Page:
Article on Men's Issues
Stress and Men’s Issues
Despite certain sociological perspectives, it’s never been easy to be a man. Lately, it may be even more stressful and confusing, as expectations and roles are in flux throughout society, and current economic, career, and relationship pressures are mounting.
Stress is not gender specific. But it does either contribute to problems with -- or take a heavy toll on -- your physical and mental health, as well as general life satisfaction and career achievement.
It has estimated that as much as 70-80% of all visits to doctors are for stress-related illness. At least half or more of all illness is estimated to be stress-induced. Obesity, diabetes, heart disease, cancer, autoimmune diseases like lupus, and more all are impacted in some way by stress. These are problems and health care costs that could be measurably reduced if stress were addressed through psychotherapy before it damages your body and reduces your life span.
Obvious sources of stress are the economy and your financial status, job and marriage or relationship instability, parenting and other challenging family obligations, and increased career responsibilities.
Whether due to upbringing, cultural influences, an experienced trauma, or innate personality, many men are particularly reluctant to outwardly express emotions. The partners and women in your life may have complained about this, which likely adds another source of stress to your everyday life.
Other stressors that men are reluctant to talk about can include concerns about masculinity, identity, sexuality or the quality of the sex life.
Often the first sign of stress is an increase in relationship discord -- more arguments, frustration, irritability, aggression (or passive aggressiveness), and self sabotage can all indicate that your stress level is becoming chronic and getting to a danger point.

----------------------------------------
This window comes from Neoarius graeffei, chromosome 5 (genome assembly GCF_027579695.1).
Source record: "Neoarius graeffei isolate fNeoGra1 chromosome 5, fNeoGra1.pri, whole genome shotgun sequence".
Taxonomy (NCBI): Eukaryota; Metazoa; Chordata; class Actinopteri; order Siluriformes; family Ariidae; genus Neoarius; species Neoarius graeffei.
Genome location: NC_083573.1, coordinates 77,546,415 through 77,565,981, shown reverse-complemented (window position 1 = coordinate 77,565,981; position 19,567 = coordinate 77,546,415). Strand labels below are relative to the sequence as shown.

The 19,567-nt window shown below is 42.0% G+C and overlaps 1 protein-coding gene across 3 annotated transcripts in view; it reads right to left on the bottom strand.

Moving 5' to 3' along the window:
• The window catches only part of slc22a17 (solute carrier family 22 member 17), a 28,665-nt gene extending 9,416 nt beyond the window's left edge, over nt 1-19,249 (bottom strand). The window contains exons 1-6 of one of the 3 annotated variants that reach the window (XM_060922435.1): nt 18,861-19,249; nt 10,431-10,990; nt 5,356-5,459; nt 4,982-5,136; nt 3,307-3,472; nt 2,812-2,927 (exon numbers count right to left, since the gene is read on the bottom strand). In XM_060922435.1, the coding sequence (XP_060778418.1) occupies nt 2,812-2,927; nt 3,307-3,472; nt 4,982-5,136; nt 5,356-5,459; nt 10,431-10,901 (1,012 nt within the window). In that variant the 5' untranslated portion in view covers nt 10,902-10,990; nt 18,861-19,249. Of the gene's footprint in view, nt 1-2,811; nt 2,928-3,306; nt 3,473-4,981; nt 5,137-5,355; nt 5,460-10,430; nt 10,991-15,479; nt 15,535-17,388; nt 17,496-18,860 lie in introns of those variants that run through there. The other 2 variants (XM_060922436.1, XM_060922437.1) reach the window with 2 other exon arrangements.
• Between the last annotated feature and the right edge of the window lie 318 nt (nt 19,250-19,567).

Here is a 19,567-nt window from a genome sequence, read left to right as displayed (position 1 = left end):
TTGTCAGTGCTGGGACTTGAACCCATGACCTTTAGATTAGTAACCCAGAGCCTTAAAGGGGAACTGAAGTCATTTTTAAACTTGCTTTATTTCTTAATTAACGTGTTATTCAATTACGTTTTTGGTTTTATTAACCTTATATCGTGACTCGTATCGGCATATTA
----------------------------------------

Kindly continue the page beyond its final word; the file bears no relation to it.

If you are sleeping less, drinking or using drugs more, and engaging in other questionably healthy coping measures – you could do yourself and your loved ones a favor by dealing more productively with your stressors.
In my psychological services practice, I see men who are having a rough time dealing with the psychological and emotional stresses of the workplace, and career success, who are drinking to excess in order to cope, and may be on the verge of divorce as a result.
I also see men who are downright confused about what their partner wants from them, or are feeling highly irritable without knowing why.
If any of that sounds familiar to you, and you’d like to seriously change your learned and unconscious reactions to the stressors in your life, I can help.
To learn about what is stressing you out,
and get expert help
call Abigail Blackburn, PsyD
at 617 . 686 . 2420
For more stress facts, see: http://www.apa.org/monitor/2012/03/stress.aspx
Content copyright 2012 Abigail Blackburn. All Rights Reserved